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Offshore wind foes in New Jersey gathering force legally and politically 

Opponents of offshore wind energy projects in New Jersey are gathering force legally and politically as they seek to snuff out the nascent industry.

Within the last week, three residents groups sued New Jersey over a key approval of its first planned wind farm; the research arm of Congress agreed to investigate the impact of offshore wind on the environment and other areas; and lawmakers in two counties most heavily impacted by wind farms stepped up their efforts to block the projects.

Save Long Beach Island, Defend Brigantine Beach, and Protect Our Coast NJ filed an appeal Friday in state Superior Court of New Jersey’s determination that the Ocean Wind I project is consistent with state coastal management rules.

The project is New Jersey’s first, and a U.S. subsidiary of Danish wind developer Orsted could begin construction this year if remaining approvals are obtained.

The appeal follows a decision by the investigative arm of Congress, the Congressional Accountability Office, to study the impact of offshore wind on the environment and other areas – something opponents have long wanted.

Bruce Afran, an attorney for the groups, said the New Jersey Department of Environmental Protection “has acknowledged the wind turbines will destroy marine habitat, compress the seafloor, severely damage marine communities, compromise migration corridors for endangered marine mammals, cause commercial fishing stocks to decline, and injure the beach economy.”

“Yet, the state persists in the bizarre belief that this massive engineering project will not injure our state’s coastal zone, one of the most important marine communities on the East Coast and the core of New Jersey’s $47 billion tourist industry,” he added.

The DEP declined and the state attorney general’s office declined comment.

Jeanne Fox, former head of the DEP, the state Board of Public Utilities and former regional head of the U.S. Environmental Protection Agency, called the lawsuit “a delay tactic.”

“Numerous environmental studies have been done regarding offshore wind, for this specific Ocean Wind project and in general,” she said. “The greatest threat to the ocean habitat, sea mammals and fish is the climate crisis. Offshore wind will lessen the need to burn more fossil fuels.”

The project would build 98 wind turbines about 15 miles (24 kilometers) off the coast of Ocean City and Atlantic City. It is the first of three offshore wind projects to receive approval in New Jersey so far, with several more expected in years to come.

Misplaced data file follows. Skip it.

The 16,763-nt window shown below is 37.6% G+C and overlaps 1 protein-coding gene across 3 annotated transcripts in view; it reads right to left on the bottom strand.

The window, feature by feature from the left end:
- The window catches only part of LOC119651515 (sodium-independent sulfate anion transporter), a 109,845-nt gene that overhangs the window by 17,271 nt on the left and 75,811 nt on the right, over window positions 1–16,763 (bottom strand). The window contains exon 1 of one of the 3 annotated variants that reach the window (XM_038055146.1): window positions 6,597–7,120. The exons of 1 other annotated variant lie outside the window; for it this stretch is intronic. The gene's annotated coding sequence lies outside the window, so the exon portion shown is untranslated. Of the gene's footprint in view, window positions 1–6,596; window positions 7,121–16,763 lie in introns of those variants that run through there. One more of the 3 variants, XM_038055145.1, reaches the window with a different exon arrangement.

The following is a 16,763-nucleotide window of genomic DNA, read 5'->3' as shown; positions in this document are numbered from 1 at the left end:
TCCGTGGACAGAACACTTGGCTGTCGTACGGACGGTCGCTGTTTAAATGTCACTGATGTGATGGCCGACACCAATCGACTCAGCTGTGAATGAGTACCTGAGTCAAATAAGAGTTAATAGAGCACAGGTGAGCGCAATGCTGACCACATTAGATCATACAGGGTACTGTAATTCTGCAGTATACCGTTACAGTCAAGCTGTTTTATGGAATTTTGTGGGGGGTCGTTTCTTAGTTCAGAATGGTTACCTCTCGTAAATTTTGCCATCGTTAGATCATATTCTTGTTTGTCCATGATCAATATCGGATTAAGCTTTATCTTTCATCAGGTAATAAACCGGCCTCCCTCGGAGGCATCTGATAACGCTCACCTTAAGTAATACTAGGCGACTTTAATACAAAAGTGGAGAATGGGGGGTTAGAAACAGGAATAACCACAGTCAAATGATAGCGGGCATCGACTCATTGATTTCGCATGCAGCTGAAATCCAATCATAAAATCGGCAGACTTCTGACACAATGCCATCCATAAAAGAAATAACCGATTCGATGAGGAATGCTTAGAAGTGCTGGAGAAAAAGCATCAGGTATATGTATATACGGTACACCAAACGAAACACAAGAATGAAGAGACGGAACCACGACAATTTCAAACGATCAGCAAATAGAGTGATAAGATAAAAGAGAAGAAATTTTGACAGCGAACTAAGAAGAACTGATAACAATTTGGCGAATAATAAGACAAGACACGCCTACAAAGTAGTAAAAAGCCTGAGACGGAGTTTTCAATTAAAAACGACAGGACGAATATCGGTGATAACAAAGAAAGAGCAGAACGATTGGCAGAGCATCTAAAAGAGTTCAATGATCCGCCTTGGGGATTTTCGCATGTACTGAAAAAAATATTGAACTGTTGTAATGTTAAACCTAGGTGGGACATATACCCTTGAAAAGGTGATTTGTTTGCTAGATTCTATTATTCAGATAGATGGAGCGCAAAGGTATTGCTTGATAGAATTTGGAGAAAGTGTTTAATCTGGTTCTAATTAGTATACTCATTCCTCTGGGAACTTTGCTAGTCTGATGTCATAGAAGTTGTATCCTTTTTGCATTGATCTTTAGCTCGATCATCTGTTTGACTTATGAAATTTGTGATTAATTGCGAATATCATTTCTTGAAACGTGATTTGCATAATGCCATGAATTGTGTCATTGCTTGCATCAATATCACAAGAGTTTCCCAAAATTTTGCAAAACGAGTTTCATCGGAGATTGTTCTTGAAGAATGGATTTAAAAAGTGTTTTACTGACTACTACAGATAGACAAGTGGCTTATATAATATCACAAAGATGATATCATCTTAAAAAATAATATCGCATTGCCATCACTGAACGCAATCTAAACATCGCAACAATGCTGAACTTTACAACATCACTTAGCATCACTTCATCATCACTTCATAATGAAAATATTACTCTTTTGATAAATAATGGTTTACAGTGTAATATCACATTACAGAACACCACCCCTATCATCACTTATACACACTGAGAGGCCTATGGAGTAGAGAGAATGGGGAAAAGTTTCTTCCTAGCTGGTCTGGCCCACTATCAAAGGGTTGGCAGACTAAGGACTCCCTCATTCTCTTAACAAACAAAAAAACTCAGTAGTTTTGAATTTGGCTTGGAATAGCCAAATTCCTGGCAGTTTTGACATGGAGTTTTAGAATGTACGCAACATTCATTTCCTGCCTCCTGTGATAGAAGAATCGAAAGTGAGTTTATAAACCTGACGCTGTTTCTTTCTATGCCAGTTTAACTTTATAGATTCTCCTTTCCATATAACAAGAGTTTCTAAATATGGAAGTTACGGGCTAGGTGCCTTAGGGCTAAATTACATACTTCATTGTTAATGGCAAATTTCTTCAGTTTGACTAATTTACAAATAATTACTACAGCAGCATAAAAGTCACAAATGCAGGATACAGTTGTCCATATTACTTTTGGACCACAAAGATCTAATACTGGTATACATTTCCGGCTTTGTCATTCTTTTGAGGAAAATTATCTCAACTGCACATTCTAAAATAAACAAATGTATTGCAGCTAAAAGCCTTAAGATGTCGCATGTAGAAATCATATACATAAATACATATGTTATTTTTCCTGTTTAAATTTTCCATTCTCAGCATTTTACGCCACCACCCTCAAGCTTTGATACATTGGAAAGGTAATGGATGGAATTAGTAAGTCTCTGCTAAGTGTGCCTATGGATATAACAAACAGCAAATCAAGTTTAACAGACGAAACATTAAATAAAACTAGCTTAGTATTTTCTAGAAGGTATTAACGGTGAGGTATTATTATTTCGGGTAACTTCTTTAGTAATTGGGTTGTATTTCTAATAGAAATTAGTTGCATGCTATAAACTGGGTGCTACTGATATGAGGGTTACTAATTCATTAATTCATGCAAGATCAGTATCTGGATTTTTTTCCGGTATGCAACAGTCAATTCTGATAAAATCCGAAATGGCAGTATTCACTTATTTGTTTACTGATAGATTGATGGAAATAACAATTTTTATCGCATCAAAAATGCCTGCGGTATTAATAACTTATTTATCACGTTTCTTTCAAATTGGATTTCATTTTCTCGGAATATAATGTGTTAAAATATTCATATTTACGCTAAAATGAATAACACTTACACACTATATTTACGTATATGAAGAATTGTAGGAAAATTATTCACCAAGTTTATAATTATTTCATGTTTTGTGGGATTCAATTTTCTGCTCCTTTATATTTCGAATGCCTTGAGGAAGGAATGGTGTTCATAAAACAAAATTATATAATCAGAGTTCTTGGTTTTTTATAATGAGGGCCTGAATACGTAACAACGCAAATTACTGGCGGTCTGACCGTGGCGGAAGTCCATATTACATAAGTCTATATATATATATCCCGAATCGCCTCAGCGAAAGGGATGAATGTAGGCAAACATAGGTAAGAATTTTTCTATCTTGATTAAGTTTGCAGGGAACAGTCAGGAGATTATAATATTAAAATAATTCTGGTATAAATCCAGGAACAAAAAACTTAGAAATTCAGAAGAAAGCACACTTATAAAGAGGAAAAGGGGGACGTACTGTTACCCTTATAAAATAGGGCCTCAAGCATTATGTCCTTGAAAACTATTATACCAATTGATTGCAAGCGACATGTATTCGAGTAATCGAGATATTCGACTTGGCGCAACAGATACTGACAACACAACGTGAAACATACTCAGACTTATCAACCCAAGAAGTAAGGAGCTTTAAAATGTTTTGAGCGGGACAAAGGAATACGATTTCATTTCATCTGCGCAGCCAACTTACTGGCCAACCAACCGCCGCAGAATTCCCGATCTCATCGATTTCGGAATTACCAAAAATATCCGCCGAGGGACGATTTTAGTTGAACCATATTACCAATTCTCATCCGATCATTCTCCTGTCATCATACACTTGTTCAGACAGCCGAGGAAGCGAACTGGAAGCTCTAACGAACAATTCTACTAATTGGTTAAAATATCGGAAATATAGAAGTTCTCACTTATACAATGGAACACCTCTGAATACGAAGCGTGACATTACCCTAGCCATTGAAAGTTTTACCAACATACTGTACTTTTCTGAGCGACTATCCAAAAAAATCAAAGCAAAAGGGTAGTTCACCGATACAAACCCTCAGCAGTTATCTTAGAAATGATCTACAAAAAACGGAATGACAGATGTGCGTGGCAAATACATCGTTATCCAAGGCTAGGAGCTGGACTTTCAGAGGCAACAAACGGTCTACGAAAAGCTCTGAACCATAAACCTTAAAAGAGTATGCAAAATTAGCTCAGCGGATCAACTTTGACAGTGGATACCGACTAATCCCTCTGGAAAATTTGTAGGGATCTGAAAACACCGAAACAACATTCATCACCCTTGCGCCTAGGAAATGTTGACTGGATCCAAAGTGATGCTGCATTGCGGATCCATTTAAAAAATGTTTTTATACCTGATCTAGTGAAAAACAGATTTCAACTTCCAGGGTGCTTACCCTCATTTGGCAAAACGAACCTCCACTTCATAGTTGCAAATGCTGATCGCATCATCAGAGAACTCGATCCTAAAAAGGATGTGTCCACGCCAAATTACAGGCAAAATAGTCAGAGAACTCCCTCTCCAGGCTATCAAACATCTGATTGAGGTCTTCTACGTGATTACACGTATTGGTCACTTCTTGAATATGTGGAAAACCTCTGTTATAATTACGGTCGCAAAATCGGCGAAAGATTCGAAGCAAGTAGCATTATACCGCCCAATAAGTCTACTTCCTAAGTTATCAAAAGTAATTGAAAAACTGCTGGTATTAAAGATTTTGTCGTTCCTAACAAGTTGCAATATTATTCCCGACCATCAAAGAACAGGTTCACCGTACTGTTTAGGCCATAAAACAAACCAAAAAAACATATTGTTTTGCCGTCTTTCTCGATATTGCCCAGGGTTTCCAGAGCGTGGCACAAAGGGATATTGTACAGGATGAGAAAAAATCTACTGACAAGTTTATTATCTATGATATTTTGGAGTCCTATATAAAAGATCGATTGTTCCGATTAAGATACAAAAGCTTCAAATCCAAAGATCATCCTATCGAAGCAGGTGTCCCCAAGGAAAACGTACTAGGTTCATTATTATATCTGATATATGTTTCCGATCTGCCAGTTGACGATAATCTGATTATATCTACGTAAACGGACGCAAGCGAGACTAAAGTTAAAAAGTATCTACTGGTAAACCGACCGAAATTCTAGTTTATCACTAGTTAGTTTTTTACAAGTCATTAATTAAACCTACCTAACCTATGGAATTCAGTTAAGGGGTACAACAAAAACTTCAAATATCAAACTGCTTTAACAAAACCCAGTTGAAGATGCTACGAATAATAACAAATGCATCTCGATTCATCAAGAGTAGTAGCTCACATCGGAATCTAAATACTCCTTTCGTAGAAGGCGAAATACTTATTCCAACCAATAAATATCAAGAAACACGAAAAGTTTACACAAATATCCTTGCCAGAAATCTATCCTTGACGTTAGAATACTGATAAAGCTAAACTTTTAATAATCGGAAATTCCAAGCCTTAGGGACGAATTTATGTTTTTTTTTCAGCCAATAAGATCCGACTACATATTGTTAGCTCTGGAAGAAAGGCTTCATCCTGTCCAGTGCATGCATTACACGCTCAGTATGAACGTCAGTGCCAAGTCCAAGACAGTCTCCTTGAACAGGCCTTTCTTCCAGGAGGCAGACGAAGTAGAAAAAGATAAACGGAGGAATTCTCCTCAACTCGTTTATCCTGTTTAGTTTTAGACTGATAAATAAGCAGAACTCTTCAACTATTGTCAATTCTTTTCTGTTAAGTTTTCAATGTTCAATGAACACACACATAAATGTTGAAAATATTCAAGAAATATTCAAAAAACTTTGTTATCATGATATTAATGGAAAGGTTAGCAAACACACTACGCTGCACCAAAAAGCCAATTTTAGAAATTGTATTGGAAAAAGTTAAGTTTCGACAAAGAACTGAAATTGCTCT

Afran cited numerous sections of the DEP’s April decision on Ocean Wind I acknowledging potential negative impacts on the surf clam industry; changes to the ocean floor from wind turbine foundations and equipment; and the regular use of the area as a migratory channel by five species of whales, including the critically endangered North Atlantic right whale.

He also cited a finding by the federal Bureau of Ocean Energy Management that major impacts on commercial and recreational fisheries could occur, even with mitigation measures proposed by Orsted.

Liz Thomas, a spokeswoman for Ocean Wind I, said the project has been undergoing regulatory scrutiny for 12 years from nine federal agencies, three state agencies, and over 100 consulting parties, including local towns, tribes, and community organizations.

The lawsuit comes as lawmakers in Atlantic County, which includes Atlantic City, prepare to vote Tuesday on a measure supporting calls for a moratorium on offshore wind preparation work until an investigation can be completed into a spate of whale deaths along the East Coast. Three federal scientific agencies and one on the state level say there is no evidence linking the deaths of 50 whales since December to site preparation work for offshore wind projects.

Also, lawmakers in Cape May County, which includes Ocean City, last week hired two additional law firms to help them fight offshore wind projects.

[rest of article available at source]

This article is the work of the source indicated. Any opinions expressed in it are not necessarily those of National Wind Watch.

The copyright of this article resides with the author or publisher indicated. As part of its noncommercial educational effort to present the environmental, social, scientific, and economic issues of large-scale wind power development to a global audience seeking such information, National Wind Watch endeavors to observe “fair use” as provided for in section 107 of U.S. Copyright Law and similar “fair dealing” provisions of the copyright laws of other nations. Send requests to excerpt, general inquiries, and comments via e-mail.

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